Enforcement of arbitration awards in SE Asia
This year marks the 60th anniversary of the Convention on the Recognition and Enforcement of Foreign Arbitral Awards 1958, commonly referred to as the “New York Convention”. ¬†As one of the most successful international treaties of the 20th century, and a primary tool in the promotion of arbitration worldwide, the Convention established a regime to facilitate international enforcement of arbitration awards in 159 countries.
This event will discuss the impact of the Convention in Southeast Asia, and whether its objectives have been successful in practice. ¬†Following a keynote address by Justice Anselmo Reyes of the Singapore International Commercial Court, a series of presentations and panels will discuss the history of the Convention; how it shapes the day-to-day conduct of international arbitration; practical experience of enforcement in ASEAN states (with data from a new survey); and future prospects for similar regimes that aim to support international litigation and mediated settlements.
This event is jointly hosted by Singapore Management University (a premier university, internationally recognised for world-class research in the field of international arbitration); Singapore International Dispute Resolution Academy (a non-profit organization supported by the Ministry of Law, and Asia‚Äôs global thought leader for learning and research in negotiation and dispute resolution); and Herbert Smith Freehills (one of the world’s leading law firms, with a global reputation for international arbitration).
The event will be a SILE accredited CPD activity.
For more information on the programme and speakers, please click here.
Date:¬†¬†¬†¬† Tuesday, 12 June 2018
Time:¬†¬†¬†¬† Registration: 4:30pm
Event: 5:00pm to 7:30pm, followed by a cocktail reception
1 Marina Boulevard
Level 7, Stephen Riady Auditorium @ NTUC
Please click here to view map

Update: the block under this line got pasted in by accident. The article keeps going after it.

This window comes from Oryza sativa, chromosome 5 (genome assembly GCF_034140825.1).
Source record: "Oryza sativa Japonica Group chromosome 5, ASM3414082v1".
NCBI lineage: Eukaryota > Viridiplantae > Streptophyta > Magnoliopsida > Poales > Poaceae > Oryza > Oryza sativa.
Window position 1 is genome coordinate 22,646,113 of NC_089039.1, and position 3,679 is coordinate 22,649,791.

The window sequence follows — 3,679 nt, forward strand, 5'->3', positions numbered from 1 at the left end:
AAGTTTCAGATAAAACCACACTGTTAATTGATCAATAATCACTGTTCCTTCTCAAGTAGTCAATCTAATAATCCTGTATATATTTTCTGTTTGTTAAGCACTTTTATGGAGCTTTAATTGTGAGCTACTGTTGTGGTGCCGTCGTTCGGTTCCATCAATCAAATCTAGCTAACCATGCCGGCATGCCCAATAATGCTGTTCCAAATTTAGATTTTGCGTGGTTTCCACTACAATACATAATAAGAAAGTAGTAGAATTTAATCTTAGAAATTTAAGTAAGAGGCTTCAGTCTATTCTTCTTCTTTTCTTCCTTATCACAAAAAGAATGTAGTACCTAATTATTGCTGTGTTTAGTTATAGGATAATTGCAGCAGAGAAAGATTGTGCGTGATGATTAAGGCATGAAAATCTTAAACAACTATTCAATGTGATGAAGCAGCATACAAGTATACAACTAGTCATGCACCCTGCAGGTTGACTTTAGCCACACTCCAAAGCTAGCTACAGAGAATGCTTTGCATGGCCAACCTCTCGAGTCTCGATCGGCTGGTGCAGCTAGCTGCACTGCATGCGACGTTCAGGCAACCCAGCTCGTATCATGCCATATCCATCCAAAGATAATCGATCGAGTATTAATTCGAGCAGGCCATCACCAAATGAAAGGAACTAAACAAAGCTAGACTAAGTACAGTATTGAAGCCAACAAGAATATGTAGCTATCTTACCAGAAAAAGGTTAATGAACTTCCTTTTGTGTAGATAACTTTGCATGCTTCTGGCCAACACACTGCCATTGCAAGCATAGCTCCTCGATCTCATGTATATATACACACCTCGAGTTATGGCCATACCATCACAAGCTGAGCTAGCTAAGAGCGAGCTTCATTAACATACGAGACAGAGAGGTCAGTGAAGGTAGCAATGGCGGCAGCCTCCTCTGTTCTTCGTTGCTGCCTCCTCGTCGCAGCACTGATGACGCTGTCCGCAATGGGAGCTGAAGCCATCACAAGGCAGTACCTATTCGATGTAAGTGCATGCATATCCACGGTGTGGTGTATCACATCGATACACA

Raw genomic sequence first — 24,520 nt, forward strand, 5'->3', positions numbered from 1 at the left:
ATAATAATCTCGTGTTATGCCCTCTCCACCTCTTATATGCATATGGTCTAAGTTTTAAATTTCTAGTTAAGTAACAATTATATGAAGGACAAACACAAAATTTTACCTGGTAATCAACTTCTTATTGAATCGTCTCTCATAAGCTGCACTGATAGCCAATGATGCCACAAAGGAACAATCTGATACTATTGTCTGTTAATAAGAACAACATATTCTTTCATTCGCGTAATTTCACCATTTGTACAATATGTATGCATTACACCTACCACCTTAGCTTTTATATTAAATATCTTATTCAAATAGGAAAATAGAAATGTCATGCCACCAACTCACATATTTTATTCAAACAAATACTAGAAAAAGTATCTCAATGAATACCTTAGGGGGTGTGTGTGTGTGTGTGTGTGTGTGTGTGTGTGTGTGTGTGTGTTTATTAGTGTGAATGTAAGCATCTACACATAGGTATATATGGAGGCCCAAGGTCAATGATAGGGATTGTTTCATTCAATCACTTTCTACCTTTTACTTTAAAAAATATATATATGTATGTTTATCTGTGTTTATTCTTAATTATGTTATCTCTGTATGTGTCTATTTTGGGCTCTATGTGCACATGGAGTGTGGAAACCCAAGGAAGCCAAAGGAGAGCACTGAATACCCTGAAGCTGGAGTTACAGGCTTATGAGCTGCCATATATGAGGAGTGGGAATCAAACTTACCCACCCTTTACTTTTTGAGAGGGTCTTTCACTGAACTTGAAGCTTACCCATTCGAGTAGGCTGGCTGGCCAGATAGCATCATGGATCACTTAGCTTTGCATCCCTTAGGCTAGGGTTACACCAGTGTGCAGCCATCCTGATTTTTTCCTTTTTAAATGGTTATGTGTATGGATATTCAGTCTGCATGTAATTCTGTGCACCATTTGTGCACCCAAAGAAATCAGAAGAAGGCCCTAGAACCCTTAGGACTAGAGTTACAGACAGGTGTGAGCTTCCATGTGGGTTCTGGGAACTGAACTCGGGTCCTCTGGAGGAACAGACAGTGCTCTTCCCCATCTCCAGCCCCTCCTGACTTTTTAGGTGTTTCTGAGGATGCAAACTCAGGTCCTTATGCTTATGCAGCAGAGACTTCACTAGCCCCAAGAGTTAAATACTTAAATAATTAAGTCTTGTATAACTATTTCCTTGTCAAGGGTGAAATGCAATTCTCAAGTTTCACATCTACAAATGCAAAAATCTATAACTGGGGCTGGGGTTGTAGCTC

RSVP: To respond to this e-invitation, click here
Please RSVP by¬†Tuesday, 29 May 2018¬†to secure your seat.¬†Spaces are limited and will be offered on a first come, first served basis.
China’s Belt and Road Initiative will celebrate its fifth birthday in September. This US$900 billion roadmap for investment spans over 60 countries, and has already generated many large-scale infrastructure projects, deals and treaties.
Southeast Asia has a central role in the initiative, which has already stimulated significant infrastructure development and investment in the region. However, large-scale construction and infrastructure projects of this kind are vulnerable to disputes, particularly with multiple funders, contractors and governments involved.
Herbert Smith Freehills and the Asian International Arbitration Centre invite you to join us as we explore ways to manage risk and avoid major disputes on Belt and Road projects.
Please click here to view the programme.
Date:¬†¬†¬†¬†¬†¬†¬†¬†¬†¬†¬†¬†¬†¬†¬†¬†¬† ¬†Friday, 22 June 2018
Time:¬†¬†¬†¬†¬†¬†¬†¬†¬†¬†¬†¬†¬†¬†¬†¬†¬†¬† Registration: 9:30am
Conference: 10:00am to 5:45pm
Cocktail reception to follow
Venue:¬†¬†¬†¬†¬†¬†¬†¬†¬†¬†¬†¬†¬†¬†¬† Asian International Arbitration Centre
Jalan Sultan Hishamuddin
50000 Kuala Lumpur, Malaysia
Admission is free with limited seats available. Registration is required.
For registration or more information, please contact us at Malaysia.Invitations@hsf.com.
Peter GodwinRegional Head of Practice - Dispute Resolution, Asia. Managing Partner, Kuala LumpurEmail
+60 3 2777 5104
On 3 May 2018, HH Sheikh Khalifa bin Zayed Al Nahyan, the President of the United Arab Emirates, issued Federal Law No. 6 of 2018 promulgating the country’s much anticipated new Federal Arbitration Law (the “New Law“). The New Law, which is heavily based on the UNCITRAL Model Law on International Commercial Arbitration, will replace and supersede Articles 203 to 218 of the Civil Procedures Code (Federal Law No. 11 of 1992 (as amended)) which currently govern arbitrations seated onshore in the UAE (the “Civil Procedure Code“).¬† The New Law applies to any arbitration conducted in the UAE, unless the parties have agreed that another law should apply, (Article 2) and to ongoing arbitration proceedings, even if the arbitration agreement was concluded before the Law came into effect (Article 59).